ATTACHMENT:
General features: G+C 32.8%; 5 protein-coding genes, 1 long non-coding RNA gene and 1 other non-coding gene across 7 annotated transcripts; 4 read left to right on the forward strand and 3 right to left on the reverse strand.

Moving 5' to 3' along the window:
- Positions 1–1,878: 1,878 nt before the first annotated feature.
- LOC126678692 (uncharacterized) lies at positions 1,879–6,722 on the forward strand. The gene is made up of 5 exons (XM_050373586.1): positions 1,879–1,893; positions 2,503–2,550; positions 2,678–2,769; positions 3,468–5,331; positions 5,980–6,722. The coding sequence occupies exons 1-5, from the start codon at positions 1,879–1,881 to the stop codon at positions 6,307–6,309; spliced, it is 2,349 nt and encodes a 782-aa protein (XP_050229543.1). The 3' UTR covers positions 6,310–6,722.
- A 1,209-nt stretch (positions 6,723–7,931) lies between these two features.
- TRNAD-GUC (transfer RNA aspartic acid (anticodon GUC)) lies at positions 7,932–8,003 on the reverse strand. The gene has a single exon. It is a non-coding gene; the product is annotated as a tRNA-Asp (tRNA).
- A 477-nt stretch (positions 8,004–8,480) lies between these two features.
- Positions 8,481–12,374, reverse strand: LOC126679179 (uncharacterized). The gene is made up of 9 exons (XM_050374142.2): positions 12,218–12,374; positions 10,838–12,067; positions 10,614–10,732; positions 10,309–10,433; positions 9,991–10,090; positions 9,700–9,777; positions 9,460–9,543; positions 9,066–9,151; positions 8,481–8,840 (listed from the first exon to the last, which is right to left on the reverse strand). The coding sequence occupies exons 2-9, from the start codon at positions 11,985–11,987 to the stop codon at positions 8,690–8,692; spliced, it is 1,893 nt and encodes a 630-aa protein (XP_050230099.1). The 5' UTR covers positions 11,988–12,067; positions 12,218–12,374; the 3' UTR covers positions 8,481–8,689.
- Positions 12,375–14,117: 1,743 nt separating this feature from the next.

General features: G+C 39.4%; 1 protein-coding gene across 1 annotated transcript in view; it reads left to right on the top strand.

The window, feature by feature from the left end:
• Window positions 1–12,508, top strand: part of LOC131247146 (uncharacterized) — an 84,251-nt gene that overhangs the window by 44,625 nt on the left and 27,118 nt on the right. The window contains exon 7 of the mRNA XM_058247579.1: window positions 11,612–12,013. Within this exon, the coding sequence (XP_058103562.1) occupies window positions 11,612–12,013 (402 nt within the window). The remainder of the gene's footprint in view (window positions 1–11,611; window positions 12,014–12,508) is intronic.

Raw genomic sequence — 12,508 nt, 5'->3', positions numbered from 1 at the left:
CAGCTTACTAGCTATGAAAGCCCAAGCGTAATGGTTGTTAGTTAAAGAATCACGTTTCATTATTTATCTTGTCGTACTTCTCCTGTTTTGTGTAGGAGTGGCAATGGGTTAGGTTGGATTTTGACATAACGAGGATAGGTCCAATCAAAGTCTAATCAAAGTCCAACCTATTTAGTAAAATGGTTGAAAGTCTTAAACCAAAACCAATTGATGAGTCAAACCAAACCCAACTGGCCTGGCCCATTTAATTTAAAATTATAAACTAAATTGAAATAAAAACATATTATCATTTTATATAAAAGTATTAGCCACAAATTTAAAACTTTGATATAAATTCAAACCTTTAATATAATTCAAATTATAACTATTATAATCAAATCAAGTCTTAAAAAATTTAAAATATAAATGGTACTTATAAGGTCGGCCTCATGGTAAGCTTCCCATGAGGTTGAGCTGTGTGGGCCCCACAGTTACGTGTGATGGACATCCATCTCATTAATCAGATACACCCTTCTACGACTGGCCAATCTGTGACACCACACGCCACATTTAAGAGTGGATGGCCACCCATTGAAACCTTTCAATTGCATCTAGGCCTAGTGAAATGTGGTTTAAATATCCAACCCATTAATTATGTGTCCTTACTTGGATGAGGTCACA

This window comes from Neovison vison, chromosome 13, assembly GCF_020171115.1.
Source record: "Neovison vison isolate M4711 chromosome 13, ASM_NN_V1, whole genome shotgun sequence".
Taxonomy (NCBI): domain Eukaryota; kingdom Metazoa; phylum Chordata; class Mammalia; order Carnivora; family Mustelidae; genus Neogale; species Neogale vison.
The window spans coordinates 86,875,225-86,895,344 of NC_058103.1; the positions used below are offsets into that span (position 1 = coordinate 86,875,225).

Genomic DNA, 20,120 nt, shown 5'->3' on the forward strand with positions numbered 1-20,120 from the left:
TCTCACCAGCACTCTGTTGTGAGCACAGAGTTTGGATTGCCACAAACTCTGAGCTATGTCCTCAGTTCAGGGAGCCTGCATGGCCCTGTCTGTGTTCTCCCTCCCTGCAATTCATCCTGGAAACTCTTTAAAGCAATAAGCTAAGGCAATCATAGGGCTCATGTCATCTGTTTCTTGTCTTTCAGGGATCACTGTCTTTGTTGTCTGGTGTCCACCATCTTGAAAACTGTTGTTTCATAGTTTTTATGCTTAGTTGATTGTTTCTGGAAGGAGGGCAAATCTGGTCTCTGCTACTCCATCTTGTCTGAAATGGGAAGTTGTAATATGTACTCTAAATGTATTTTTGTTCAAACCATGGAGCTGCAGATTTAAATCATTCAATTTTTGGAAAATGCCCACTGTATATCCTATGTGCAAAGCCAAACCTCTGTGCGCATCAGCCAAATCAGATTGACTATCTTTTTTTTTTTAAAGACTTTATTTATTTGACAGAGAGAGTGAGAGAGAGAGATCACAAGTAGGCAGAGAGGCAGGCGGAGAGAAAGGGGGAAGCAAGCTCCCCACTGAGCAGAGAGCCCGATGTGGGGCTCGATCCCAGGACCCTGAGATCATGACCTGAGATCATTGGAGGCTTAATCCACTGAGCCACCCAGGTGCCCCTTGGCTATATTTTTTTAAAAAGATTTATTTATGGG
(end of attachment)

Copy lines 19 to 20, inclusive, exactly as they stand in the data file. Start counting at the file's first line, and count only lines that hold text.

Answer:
Genomic DNA, 20,120 nt, shown 5'->3' on the forward strand with positions numbered 1-20,120 from the left:
TCTCACCAGCACTCTGTTGTGAGCACAGAGTTTGGATTGCCACAAACTCTGAGCTATGTCCTCAGTTCAGGGAGCCTGCATGGCCCTGTCTGTGTTCTCCCTCCCTGCAATTCATCCTGGAAACTCTTTAAAGCAATAAGCTAAGGCAATCATAGGGCTCATGTCATCTGTTTCTTGTCTTTCAGGGATCACTGTCTTTGTTGTCTGGTGTCCACCATCTTGAAAACTGTTGTTTCATAGTTTTTATGCTTAGTTGATTGTTTCTGGAAGGAGGGCAAATCTGGTCTCTGCTACTCCATCTTGTCTGAAATGGGAAGTTGTAATATGTACTCTAAATGTATTTTTGTTCAAACCATGGAGCTGCAGATTTAAATCATTCAATTTTTGGAAAATGCCCACTGTATATCCTATGTGCAAAGCCAAACCTCTGTGCGCATCAGCCAAATCAGATTGACTATCTTTTTTTTTTTAAAGACTTTATTTATTTGACAGAGAGAGTGAGAGAGAGAGATCACAAGTAGGCAGAGAGGCAGGCGGAGAGAAAGGGGGAAGCAAGCTCCCCACTGAGCAGAGAGCCCGATGTGGGGCTCGATCCCAGGACCCTGAGATCATGACCTGAGATCATTGGAGGCTTAATCCACTGAGCCACCCAGGTGCCCCTTGGCTATATTTTTTTAAAAAGATTTATTTATGGG